as the thirty pieces of silver, and the casting lots "for Christ's garments, have predicted with equal certainty the more important circumstance of his "death and resurrection ?"


The death and resurrection of Christ are predicted in the strongest terms, Psal. xxii. cx. Isa, liii. And

what can add more weight to this kind of evidence, than the prediction of particulars so minute and circumstantial as those of the thirty pieces, and the division of the garments by lot? One would think, at the contemplation of them, all infidelity would stop its mouth, instead of opening it.

Page 41. "In short, they beg to be shown a single prophecy, concerning which divines are agreed."

What Tully said of philosophers may be true perhaps of divines, considering the multitude of them that have lived from the days of the apostles to the present times; namely, that there never was an opinion, however absurd, which has not been maintained by some one or other. And therefore, to reject the evidence of prophecy, till all divines shall agree exactly about it, argues a conduct as wise in the infidels, as if they should decline sitting down to a good dinner, till all the clocks in London and Westminster struck four together.

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Page 41. "They desire to know, why the Reve"lation of St. John should be more obscure and enigmatical than any which was written during the "typical and shadowy dispensation of Moses?"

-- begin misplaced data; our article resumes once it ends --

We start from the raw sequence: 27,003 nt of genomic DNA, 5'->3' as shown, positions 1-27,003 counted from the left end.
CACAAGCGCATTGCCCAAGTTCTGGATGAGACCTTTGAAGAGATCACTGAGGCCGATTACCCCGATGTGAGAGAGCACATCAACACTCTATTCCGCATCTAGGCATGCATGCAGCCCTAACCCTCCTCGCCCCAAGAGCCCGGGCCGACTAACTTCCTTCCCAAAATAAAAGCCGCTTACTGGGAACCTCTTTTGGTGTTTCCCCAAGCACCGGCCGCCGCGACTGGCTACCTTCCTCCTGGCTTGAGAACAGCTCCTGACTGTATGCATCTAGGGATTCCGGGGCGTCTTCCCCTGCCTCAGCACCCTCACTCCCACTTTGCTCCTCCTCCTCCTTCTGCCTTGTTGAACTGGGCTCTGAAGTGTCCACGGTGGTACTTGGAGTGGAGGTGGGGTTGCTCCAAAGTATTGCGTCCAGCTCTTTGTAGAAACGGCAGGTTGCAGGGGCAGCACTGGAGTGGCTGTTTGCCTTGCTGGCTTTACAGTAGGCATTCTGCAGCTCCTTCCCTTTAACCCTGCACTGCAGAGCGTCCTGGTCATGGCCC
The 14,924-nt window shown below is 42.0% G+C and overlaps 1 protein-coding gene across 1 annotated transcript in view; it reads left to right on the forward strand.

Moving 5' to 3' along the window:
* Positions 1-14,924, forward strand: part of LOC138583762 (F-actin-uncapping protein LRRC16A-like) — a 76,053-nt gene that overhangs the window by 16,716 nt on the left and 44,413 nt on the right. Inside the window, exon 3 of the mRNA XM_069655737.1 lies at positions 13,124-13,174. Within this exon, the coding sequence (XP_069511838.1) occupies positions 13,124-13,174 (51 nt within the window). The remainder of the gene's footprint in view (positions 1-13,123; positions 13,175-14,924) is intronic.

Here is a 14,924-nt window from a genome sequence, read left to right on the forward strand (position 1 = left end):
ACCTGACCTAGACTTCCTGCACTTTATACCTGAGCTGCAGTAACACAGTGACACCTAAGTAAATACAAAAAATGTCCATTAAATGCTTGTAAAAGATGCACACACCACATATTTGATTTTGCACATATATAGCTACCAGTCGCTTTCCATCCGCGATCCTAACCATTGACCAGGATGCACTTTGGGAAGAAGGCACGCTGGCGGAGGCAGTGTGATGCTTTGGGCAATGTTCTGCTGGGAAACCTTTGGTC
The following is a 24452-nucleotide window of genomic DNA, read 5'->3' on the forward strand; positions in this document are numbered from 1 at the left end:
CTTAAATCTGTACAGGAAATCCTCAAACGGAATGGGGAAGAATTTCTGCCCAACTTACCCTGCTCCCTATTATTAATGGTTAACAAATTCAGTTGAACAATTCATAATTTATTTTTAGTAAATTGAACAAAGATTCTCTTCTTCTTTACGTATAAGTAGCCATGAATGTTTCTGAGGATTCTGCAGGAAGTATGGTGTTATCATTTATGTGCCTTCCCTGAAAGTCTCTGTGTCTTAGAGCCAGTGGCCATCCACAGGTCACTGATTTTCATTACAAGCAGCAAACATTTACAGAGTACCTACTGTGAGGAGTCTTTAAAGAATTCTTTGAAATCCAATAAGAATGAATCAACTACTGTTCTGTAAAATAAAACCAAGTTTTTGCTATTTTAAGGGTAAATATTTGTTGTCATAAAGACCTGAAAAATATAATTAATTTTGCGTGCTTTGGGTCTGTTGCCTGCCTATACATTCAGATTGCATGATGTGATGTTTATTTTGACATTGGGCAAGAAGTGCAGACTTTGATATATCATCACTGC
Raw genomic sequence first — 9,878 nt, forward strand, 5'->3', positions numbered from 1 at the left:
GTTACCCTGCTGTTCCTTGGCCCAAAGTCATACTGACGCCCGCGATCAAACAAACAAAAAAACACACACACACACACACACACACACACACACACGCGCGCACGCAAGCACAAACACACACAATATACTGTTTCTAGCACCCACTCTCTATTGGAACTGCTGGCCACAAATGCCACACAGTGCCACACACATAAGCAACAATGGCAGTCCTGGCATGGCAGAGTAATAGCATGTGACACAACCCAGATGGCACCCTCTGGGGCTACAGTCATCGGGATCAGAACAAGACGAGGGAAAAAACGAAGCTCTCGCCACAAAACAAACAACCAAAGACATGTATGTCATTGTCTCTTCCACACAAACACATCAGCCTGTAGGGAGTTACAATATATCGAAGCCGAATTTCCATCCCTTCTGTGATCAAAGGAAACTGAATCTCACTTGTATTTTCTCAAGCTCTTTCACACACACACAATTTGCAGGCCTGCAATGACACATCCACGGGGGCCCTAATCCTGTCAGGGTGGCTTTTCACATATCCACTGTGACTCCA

Much valuable instruction in the doctrines and duties of religion may be gathered from the Revelation, in the most clear and perspicuous manner; witness the Moral Reflections on that book, by Pere Quesnelle. Of the predictions in the former part of it, many have been explained to general satisfaction; and others may be so explained hereafter, as by the studies and labours of different persons, the symbo

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lical language of Scripture becomes better understood, and the events predicted are brought forward in their order. If sufficient reasons may be assigned why prophecy should be in some degree obscure for a time, they will hold with regard to those of the New, as well as those of the Old Testament. Let gentlemen bestow due attention on the evidences of Christianity so often set before them. When they shall thereby be happily induced to believe, it will be time enough to argue with them on such points as the obscurity of St. John's Revelation, and the doctrine of the Trinity, which is scoffed at in a very unbecoming manner, page 32.

Thus much for prophecy. We proceed to some objections against particular passages in the New Testament.

Of these, the first respects the difference between the genealogy of our Lord Christ as given by St. Matthew, and that given by St. Luke. On this subject let it be observed,

1st. That genealogies in general, and those of the Jews in particular, with their method of deriving them, and the confusion often arising from the circumstance of the same person being called by dif ferent names, or different persons by the same name, are in their nature, and must be to us, at this distance of time, matters of very complicated consideration, and it is no wonder they should be attended with difficulties and perplexities.

2dly. The evangelists, in an affair of so much importance, and so open then to detection, had there been any thing wrong to be detected, would most as